You can never be sure about how a year in music will end. You can never be sure if artists will complete what they set out to achieve at the start of the year. In the growing age of technological advancement and rise of digital streaming websites, where digital audio content including music is available without subscription (such as Spotify), you can’t be sure of what qualifies as quality music or pulse of the nation. Can it be both or is it mutually exclusive?
Numbers don’t dictate validation in terms of talent, much like award shows. They do, however, dictate a certain level of popularity. Numbers can only tell you who has been the most popular artist but that also comes with a Catch-22 situation. For instance, your daily mix during morning exercise hours or when you’re hitting the gym, might contain a playlist of upbeat, motivational, high-tempo songs. That, however, doesn’t mean they’re the best songs to emerge from the year.
But as a listener, that’s not what you’re thinking. As a result, at the end of a year, some songs will be your most heard songs but not ones you go to for while on the mission of pure discovery. It might overlap, sure, but it might not mean this list of songs qualifies as your favorite songs that released in a given year.
When you’re procrastinating and listening to some form of music as well as cleaning your overloaded computer, and keeping an eye on a muted news channel because many of us have become addicted to news, it also doesn’t mean these songs are your favorites. It is, simply put, about context.
Where you were when you heard a song and decided if it is worthy enough for a playlist or qualifies as a song that you sit down and listen to without any distraction.
Age also plays a role. Some of us don’t have the time, not anymore, like the way we used to during listening to songs.
In my case, a Walkman, a compact CD player, an MP3 player and finally an iPod, which came out as Apple’s greatest innovations, in the days when technological savant, Steve Jobs was still alive, is how music was consumed from beginning to the present.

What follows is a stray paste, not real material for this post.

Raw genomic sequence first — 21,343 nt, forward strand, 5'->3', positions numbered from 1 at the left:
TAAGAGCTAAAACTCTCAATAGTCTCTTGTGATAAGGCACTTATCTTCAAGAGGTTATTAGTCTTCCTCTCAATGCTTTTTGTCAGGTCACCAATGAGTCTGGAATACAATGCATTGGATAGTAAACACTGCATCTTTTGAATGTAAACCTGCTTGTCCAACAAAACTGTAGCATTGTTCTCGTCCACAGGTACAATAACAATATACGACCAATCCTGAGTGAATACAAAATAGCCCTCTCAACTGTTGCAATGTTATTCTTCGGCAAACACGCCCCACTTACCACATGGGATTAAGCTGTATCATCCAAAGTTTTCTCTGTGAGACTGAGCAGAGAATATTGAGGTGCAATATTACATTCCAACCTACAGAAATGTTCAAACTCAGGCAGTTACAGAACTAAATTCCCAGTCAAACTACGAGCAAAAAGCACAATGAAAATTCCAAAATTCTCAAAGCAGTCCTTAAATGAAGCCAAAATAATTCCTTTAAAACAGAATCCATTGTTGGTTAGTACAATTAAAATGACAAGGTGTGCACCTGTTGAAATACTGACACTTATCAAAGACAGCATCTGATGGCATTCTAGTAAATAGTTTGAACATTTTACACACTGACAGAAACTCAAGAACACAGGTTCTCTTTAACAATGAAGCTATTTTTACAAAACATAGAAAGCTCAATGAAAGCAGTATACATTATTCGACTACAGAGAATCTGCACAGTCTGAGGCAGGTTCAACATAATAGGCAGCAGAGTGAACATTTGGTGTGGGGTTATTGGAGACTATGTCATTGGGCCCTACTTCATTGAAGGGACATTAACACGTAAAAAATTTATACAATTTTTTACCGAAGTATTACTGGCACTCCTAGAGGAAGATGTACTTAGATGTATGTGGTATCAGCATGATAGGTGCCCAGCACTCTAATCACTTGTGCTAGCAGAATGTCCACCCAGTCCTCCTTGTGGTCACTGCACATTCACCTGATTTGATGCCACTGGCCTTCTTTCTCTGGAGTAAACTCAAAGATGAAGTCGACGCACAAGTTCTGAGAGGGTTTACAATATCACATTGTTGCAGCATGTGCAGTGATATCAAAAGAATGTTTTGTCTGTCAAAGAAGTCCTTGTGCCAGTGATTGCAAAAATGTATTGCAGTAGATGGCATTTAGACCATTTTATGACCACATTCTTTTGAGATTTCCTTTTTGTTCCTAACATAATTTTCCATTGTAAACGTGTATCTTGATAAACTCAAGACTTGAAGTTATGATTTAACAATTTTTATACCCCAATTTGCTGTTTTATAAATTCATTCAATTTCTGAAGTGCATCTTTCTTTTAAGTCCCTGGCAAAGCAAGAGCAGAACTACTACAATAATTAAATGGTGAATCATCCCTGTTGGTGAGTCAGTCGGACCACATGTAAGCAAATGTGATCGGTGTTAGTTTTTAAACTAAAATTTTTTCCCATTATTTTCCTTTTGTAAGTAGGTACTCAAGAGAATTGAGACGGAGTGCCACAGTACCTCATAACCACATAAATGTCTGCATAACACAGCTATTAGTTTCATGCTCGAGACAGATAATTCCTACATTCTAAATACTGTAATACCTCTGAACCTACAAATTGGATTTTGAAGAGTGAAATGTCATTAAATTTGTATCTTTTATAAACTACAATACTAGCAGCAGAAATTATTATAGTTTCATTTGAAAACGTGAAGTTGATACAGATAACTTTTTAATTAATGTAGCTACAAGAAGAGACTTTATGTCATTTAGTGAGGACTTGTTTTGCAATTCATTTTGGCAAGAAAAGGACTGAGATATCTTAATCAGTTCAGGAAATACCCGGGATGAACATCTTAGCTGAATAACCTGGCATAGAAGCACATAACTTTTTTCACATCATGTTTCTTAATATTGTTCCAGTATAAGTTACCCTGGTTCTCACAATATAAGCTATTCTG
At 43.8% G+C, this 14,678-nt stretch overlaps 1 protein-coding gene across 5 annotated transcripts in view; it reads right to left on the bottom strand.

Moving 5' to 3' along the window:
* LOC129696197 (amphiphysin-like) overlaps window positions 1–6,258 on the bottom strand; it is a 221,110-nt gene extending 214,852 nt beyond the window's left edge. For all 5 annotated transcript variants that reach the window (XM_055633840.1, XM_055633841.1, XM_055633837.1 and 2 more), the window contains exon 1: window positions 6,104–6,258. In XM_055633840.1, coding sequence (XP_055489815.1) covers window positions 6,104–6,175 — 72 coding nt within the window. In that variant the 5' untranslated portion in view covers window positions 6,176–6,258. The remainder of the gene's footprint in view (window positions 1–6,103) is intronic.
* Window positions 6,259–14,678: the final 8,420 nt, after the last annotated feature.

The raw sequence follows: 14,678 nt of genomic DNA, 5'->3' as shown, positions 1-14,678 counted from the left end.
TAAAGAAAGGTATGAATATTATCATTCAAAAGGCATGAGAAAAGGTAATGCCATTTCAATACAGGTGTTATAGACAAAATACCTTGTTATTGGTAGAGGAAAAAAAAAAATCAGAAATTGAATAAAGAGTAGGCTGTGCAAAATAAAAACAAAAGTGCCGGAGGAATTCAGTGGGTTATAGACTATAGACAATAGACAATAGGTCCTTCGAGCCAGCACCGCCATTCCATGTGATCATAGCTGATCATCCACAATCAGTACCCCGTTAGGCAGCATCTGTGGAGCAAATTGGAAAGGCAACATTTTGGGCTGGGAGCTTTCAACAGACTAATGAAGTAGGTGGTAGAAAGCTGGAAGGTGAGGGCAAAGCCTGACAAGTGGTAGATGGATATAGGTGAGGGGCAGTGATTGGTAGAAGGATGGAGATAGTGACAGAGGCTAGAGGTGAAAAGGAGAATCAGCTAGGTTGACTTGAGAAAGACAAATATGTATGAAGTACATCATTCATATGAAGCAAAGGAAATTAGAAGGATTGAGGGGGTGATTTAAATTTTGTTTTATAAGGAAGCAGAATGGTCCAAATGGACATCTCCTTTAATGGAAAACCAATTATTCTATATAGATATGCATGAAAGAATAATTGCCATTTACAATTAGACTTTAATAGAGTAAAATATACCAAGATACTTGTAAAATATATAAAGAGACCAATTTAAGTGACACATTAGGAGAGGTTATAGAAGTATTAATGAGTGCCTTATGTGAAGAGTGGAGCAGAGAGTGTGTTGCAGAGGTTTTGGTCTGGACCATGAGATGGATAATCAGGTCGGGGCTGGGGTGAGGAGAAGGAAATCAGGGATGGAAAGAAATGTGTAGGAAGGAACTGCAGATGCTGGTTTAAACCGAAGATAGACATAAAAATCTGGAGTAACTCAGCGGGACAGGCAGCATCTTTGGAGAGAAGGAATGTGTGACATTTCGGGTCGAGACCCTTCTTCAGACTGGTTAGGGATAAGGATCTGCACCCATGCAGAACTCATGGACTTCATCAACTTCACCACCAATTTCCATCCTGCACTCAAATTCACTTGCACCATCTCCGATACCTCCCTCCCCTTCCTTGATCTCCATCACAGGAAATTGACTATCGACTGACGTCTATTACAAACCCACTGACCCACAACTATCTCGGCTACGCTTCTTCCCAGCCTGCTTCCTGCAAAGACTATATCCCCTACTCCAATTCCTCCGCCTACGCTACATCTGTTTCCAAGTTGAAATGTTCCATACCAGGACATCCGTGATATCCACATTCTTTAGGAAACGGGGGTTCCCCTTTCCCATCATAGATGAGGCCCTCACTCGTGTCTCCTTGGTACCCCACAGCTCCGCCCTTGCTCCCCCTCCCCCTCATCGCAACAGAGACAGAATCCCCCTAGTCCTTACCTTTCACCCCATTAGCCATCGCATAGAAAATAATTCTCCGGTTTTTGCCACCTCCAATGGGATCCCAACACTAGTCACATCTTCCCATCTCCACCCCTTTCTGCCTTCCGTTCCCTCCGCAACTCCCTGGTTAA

Since the iPod, it has become the only way to carry music in mobile manner or its follow-up, the iPhone, which allows phone calls and music (among its various other uses).
Other brands also offer music space in your phone or an app like Spotify or YouTube Music. Whatever your choice of device, understanding a musical year also comes down to population growth.
As per the last census, Pakistan has a population of 241.49 million people with an annual growth rate of 2. 55 percent, which is worrisome in itself. But in that figure, the median age leans towards a younger side. Depending on the websites you drudge through to find the answer, it is anywhere between 21-years-old and 36-years-old. This crowd, largely wants to groove. This investigation is personally an ongoing learning and experience.
Many artists have told me in confidence that sometimes they have made a record [or] planned to do make one that is for a concert circuit where the average attendee wants to be entertained by music. That idea may or may not manifest for every individual who is attending a concert but the expectation is there. And you can’t judge people because they want to dance.
That dancing is more curious with the existence of DJs or festivals but can also be restrictive due to the ticket price. The cost of living, affordability and a show where the artist also makes money, does come into play. In other cases, such club-centric events featuring local and international artists, can be a private affair. What to be done with the restlessness.
The outliers, the disenfranchised, however, do find their way to some of these events, but as we go back to the question of numbers in music, they may be useful to mathematicians but in an effort to understand the process of listenership, it is not exactly accurate. The songs not most streamed can be the ones that carry strange and beautiful moments. Shunned as they maybe by the fight that is put up by numbers and algorithms, it would be a shame to not look at as much music as we can and how it feels as the year is closing.
LPs, EPs and more
With or without music videos (since they require an added expense that not every artist can afford), LPs and EPs is where it starts.
In 2023, artists decided to drop either EPs and, in some cases, LPs (a full-length record). What prompted them to release a body of work is individual to each of them but their release filled a void, and gave people a significant pocket of music without which there would most certainly be a perplexing chasm created by its absence.
Whom should we begin with?
Talal Qureshi? Okay, then he must take a bow for his LP, Turbo. The LP is among a handful of records that shows how trends can be avoided and an artist can still make a record that is individualistic, enchanting and explosive – minus the violence connotation.
Qureshi also co-produced the excellent LP by Natasha Noorani called Ronaq. While composing is one thing, writing songs that carry your thoughts, internal world and how you see the external, is not an easy thing to do. You always learn more about the artist through their sound, melodies, compositions and lyrics as opposed to the tropes such as ‘vocalist’. Natasha, forgive this metaphor given the current climate, came out swinging with a boisterous and an intimate record, after the longing that enveloped her last EP.
She wasn’t the only one.